Leadership Spokane is committed to the truism that leaders always learn. Our adult class focused on governance in November. This month’s servant leadership characteristic is build community, one of the characteristics unique to servant leadership. Why is community important? Robert Greenleaf, author of modern servant leadership theory, understood earlier than most the inherent truth in the old African proverb “Alone you go fast, together you go far.” Communities are thus the cornerstone of individual growth which servant leaders are bound to promote as we aspire to serve the individual.
Interestingly, Greenleaf in the 1970s worried that community was breaking down. He believed that mass movements were not necessary to revive communities overall, but did call on servant leaders to make extra efforts to move their small community forward, and then collectively, community would grow by the culmination of many small communities. Were he alive today, Greenleaf would be shocked at how much communities have grown apart, being replaced by social media’s less personal connections.
Social media in connecting us to so many (we would not normally meet) paradoxically is also causing us to be further isolated. Sandra Bilbray in her June 2014 blog Live Happy article “Ten Ways to Build Community” argues the number one way to build community is to simply ‘walk outside their front door.’ Moving beyond the smart phone and actually meeting people and learning what they are passionate about creates empathy. Understanding and relating to one another engenders and enables trust. Sklyer Oberst, Class of 2017 and recent honoree of the inaugural Emerging Philanthropist Award by United Way’s Emerging Leaders Society, walks the talk of moving outside the front door. Whether he is connecting neighbors as President of the Interfaith Council or bringing leaders together to dialogue, he smartly models walking outside his front door to meet neighbors. Closer to home, one of my neighbors, Devin, works outside almost always having his garage door open. While his heat bill must be dramatic, Devin keeps his door open seeking conversation, and in effect, tightening neighborhood connections. Devin trusts and is trusted.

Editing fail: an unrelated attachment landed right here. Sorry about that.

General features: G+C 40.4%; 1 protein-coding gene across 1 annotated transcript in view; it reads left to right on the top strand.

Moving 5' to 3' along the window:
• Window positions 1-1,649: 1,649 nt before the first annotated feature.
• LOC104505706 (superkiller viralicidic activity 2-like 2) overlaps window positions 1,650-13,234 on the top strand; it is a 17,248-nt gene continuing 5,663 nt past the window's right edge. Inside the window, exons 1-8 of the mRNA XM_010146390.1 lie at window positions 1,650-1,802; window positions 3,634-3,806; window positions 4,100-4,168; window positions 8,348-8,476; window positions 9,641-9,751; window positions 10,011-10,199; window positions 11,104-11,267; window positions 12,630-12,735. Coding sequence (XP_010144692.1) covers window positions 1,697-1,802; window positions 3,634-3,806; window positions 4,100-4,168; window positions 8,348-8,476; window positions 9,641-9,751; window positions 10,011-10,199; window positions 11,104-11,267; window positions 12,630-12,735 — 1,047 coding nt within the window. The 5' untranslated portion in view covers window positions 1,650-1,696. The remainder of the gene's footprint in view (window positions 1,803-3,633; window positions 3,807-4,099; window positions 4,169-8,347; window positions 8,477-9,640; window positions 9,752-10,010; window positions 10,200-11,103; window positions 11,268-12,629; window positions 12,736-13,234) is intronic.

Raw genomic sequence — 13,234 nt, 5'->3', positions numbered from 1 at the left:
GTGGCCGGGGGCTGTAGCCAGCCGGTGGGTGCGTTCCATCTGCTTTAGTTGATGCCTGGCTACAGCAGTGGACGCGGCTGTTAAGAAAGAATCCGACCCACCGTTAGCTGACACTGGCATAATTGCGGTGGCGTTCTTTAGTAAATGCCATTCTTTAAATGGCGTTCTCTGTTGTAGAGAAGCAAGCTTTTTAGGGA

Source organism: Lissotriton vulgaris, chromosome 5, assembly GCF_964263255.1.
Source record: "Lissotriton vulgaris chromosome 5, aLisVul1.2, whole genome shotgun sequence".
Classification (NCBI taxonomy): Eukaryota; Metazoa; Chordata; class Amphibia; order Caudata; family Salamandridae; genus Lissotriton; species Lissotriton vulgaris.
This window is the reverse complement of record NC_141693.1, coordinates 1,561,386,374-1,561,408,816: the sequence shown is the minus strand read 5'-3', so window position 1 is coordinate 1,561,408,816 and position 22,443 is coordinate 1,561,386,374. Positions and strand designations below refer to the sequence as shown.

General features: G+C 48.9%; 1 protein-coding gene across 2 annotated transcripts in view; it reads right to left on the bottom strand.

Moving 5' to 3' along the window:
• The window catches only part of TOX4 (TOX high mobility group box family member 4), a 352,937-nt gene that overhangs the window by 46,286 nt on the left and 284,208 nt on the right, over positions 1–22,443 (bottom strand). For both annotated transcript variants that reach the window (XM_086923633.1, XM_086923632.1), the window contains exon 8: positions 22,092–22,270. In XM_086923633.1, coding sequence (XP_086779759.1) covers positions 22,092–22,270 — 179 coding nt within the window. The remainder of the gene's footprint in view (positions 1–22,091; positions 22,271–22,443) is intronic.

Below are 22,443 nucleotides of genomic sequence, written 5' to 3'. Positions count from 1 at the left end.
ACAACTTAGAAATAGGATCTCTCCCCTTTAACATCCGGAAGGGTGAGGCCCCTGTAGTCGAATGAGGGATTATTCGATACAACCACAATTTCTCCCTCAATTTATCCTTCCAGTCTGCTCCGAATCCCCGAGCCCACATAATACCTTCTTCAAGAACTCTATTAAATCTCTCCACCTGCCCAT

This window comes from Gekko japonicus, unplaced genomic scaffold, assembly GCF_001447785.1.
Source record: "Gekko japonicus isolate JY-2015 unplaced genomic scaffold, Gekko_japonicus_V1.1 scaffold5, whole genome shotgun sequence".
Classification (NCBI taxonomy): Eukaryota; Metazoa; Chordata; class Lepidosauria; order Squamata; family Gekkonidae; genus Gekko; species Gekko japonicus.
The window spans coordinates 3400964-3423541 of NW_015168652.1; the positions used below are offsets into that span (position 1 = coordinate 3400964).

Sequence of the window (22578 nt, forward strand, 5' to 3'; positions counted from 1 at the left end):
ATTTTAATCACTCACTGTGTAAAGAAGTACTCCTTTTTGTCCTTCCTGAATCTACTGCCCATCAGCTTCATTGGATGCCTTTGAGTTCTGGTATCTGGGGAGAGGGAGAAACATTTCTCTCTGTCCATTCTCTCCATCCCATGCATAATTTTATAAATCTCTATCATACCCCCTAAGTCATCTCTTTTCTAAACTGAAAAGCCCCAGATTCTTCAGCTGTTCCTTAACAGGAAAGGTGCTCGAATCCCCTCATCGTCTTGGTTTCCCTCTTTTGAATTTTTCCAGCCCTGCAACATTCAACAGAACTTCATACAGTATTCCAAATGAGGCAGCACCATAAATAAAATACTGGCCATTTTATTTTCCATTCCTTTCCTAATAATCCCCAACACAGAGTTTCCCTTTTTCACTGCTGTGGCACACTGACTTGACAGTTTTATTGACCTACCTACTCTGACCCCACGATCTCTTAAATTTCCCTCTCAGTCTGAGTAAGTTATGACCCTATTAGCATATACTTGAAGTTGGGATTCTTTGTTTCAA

Ultimately, to build community, servant leaders need to champion other servant leaders. As community becomes harder to pull together, we need advocates training their replacements. Community building is a marathon process and the more runners passing the baton, the shorter the race becomes. Leadership Spokane aims to be a champion of all our alumni leaders, which is why we relish our Facebook posts celebrating any of our alumni accomplishments. As an example, our past executive director, Linda Finney, and Mary Cole introduced the Cole award to annually honor a transformative leader six years ago. We need as many King Cole winners as we can promote, because gratitude is always contagious.
Marshall Peterson, Class of 2014 and professional photographer is on a mission to build our community one good idea at a time. Three years ago, seeking to grow his community, he started Porchfest, a fall festival where neighbors visit West Central porches to listen to music, share experience and get to know one another. His vision is coming to life because he had an idea to open not one, but many front doors in our community. Marshall is following in the footsteps of Greenleaf, building his small community with the knowledge that it will propel the larger community as well. Leaders must build community so that as a nation we can go far.
“Without a sense of caring, there can be no sense of community.” - Anthony J. D'Angelo